By Dr. Ken Elliott,
Dean, Belhaven – Jackson Lefleur
It’s not what you think. Thomas J. Stanley has spent a career studying wealthy people and the personal characteristics and actions that make them successful. His book The Millionaire Mind (New York Times Best-Seller, Andrews McMeel Publishing, 2001) is the culmination of his research through interviews and surveys of business people who have acquired the title of “millionaire.” Some of his findings are not what you would expect. Here are some of the highlights.
- Most wealthy people are not wealthy by being lucky. They generally work very hard and often long hours. Their understanding of luck is: “The harder you work the luckier you become.” The point is not so much about “luck” but rather that “risk” is lessened through working hard and working smart. Generally, the wealthy do not play the lottery but they do know their business and they do know the odds.
- The wealthy rely on good counselors. “. . . in an abundance of counselors there is safety.” (Proverbs 11:14). Stanley explains: “The wealthy are “never too proud to seek advice from skilled investment advisors, especially CPAs and tax attorneys.” (p. 152)
- The wealthy focus on their niche. This means that their main interest is in their own business and that is what they invest in. They work their particular area or niche better than others.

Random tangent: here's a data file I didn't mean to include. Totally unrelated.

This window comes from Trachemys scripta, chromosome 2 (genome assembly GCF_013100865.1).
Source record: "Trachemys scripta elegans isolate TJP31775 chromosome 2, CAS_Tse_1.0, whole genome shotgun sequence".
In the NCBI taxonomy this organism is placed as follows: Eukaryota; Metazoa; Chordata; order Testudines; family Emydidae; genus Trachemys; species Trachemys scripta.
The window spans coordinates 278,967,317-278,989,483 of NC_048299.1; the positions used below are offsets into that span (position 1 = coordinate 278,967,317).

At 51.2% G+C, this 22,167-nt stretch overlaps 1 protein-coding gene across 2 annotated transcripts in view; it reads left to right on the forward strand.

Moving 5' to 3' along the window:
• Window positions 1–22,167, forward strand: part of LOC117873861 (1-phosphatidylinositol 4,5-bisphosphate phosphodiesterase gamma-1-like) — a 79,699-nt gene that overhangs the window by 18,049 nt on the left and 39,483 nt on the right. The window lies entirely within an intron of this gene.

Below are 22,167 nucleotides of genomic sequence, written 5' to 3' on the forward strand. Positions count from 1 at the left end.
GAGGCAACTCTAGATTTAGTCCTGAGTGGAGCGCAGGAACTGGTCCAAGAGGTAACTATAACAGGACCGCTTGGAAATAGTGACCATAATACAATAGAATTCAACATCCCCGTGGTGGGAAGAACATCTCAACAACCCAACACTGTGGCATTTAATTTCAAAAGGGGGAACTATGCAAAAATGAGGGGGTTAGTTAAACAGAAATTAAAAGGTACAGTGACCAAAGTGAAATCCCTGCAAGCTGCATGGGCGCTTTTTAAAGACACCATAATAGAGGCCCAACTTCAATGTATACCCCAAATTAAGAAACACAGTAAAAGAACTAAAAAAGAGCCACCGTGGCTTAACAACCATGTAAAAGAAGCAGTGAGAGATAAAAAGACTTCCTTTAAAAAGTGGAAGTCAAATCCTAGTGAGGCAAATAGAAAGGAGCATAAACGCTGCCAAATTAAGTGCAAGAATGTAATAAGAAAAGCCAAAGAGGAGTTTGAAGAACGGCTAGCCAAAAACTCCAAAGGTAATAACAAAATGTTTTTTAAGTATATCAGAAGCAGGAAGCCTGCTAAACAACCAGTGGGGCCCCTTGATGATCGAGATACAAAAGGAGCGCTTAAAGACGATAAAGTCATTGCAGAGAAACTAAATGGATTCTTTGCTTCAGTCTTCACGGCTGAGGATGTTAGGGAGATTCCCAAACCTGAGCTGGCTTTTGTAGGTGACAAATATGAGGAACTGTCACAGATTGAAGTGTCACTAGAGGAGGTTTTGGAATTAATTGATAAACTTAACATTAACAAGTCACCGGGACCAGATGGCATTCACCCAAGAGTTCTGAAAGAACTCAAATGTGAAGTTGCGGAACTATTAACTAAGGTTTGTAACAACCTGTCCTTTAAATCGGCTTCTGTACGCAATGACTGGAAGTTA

- They are also not deterred by criticism. They are firm believers in themselves. Self-confidence is a real success factor and helps them overcome difficult obstacles.
- Their ability to reduce stress is founded in a strong religious faith. Stanley noted that the stronger the religious faith the stronger the self-confidence. This is not what you would expect, but he nevertheless found it to be true.
- Generally, most of the wealthy also had strong marriages, especially those marriages that have a strong sense of partnership not only in life but also in the business.
- Also, they know what their vocation is. The live it, love it, and work it. They know their business well enough that they do not necessarily go with the crowd but are able to plow a new path where others fail to go.
This book has many more interesting insights into the success of the millionaire. It’s a quick read and well worth spending some time in it.